The debate over whether drinking coffee is a health-enhancing ritual or a detrimental addiction continues to brew. Given that we Americans consume 400 million cups of coffee daily, it only makes sense to examine closely the effects of drinking those unassuming cups of Joe.
Two important considerations must be taken into account when discussing the pros and cons associated with drinking coffee. The first is the distinction between the effects of caffeine (which is a common stimulant also found in tea, chocolate, soda, painkillers, and energy drinks) and the effects of coffee’s non-caffeine components. Coffee cannot be lionized or made a villain only in terms of its caffeine content because several of the benefits associated with drinking coffee are a result of the beverage’s non-caffeine components. Likewise, several of the risks associated with drinking coffee are directly linked to the beverage’s caffeine alone.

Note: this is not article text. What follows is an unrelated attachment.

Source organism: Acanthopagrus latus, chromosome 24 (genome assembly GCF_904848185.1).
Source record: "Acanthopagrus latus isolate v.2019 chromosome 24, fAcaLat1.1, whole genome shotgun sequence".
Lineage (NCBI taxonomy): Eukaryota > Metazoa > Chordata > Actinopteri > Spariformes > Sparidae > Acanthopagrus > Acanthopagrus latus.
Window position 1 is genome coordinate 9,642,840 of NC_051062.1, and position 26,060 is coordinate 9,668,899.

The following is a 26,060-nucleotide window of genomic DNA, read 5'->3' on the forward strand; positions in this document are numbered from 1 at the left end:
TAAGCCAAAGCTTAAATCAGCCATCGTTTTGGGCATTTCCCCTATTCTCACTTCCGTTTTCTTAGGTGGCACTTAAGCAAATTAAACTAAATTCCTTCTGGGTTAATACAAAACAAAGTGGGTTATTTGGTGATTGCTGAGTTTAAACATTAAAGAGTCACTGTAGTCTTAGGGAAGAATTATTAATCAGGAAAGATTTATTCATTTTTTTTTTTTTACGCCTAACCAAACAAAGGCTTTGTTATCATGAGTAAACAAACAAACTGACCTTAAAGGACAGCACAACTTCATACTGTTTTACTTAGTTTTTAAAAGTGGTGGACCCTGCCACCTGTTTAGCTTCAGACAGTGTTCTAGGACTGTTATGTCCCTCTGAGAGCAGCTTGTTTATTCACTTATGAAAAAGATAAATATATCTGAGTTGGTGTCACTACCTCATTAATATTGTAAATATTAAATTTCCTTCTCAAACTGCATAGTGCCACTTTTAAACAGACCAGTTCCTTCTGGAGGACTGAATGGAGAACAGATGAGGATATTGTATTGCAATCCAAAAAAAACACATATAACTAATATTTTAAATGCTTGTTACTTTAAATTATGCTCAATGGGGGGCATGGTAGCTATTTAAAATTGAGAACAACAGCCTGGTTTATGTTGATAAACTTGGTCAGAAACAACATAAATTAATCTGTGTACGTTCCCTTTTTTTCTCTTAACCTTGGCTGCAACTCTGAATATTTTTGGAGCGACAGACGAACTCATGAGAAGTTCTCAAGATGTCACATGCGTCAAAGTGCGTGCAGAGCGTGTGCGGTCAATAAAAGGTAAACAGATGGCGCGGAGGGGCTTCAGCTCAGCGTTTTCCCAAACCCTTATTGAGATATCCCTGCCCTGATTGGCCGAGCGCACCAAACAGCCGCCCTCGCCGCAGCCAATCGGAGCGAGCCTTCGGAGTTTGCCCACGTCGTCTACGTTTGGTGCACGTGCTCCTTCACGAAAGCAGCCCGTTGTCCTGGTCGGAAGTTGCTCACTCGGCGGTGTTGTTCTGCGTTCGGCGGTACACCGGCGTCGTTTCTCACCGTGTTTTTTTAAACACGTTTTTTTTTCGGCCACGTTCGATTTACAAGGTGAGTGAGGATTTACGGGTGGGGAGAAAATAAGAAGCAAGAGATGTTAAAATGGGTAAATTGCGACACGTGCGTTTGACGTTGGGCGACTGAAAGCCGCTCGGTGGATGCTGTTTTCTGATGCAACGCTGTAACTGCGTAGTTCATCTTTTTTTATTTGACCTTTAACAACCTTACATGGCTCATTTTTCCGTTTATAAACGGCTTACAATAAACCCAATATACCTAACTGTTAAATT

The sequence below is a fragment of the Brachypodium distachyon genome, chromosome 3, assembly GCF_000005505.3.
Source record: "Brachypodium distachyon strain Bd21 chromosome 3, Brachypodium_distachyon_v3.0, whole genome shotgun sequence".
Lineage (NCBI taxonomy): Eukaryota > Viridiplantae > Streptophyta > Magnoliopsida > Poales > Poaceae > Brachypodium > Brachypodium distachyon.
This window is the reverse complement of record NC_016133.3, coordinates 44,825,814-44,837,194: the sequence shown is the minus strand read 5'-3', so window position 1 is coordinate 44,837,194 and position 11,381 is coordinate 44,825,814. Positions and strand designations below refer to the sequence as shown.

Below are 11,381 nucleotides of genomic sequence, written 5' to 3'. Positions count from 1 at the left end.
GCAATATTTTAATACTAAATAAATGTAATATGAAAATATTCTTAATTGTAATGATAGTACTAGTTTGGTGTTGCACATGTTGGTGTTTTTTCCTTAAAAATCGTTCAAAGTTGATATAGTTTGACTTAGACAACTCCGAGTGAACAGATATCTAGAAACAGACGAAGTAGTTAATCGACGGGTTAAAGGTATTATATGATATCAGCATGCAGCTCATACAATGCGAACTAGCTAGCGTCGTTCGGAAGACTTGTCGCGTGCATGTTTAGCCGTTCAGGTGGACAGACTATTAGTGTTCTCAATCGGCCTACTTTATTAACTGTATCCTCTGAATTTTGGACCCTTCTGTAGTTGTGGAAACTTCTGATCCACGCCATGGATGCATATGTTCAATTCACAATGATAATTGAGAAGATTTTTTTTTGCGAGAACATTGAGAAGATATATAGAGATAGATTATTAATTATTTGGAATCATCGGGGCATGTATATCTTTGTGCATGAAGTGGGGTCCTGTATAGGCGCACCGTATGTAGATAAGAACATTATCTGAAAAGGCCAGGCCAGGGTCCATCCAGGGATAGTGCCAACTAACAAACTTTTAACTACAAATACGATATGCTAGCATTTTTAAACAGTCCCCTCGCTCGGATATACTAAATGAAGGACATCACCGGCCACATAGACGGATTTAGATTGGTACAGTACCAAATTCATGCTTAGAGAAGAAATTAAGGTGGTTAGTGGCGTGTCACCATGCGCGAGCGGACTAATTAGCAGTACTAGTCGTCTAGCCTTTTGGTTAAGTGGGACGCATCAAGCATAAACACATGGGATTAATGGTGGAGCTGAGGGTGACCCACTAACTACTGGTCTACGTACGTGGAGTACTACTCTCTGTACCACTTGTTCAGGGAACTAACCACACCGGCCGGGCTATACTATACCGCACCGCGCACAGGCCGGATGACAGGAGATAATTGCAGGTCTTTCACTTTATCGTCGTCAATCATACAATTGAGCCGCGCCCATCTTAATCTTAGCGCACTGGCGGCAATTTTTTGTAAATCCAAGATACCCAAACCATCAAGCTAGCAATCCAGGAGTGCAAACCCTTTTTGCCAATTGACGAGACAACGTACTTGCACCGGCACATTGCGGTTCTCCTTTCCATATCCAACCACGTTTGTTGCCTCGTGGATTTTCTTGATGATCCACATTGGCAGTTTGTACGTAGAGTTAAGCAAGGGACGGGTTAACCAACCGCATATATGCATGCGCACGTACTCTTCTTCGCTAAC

The second consideration is the recognition that consuming coffee may be beneficial with regards to some health goals and detrimental with regards to others. For instance, consuming coffee may enhance a fitness program while it may interfere with fat loss efforts. It is only within the parameters of these two considerations that an accurate assessment of one of America’s most beloved habits and decidedly maligned addictions can be made.
The Benefits of Coffee’s Non-Caffeine Components
Much attention by medical professionals has been given to the health-promoting benefits of drinking coffee over the last two decades, and the majority of coffee’s proven benefits and therapeutic uses has been linked to the high level of antioxidants found in its beans, which are actually the seeds of the deeply red-hued coffee cherry fruit. The significant presence of these antioxidants, which mop up the damaging free radicals implicated in the development of cancer, heart disease, degenerative brain disorders such as Alzheimer’s, and plain old aging, is found in the coffee bean’s chlorogenic acid.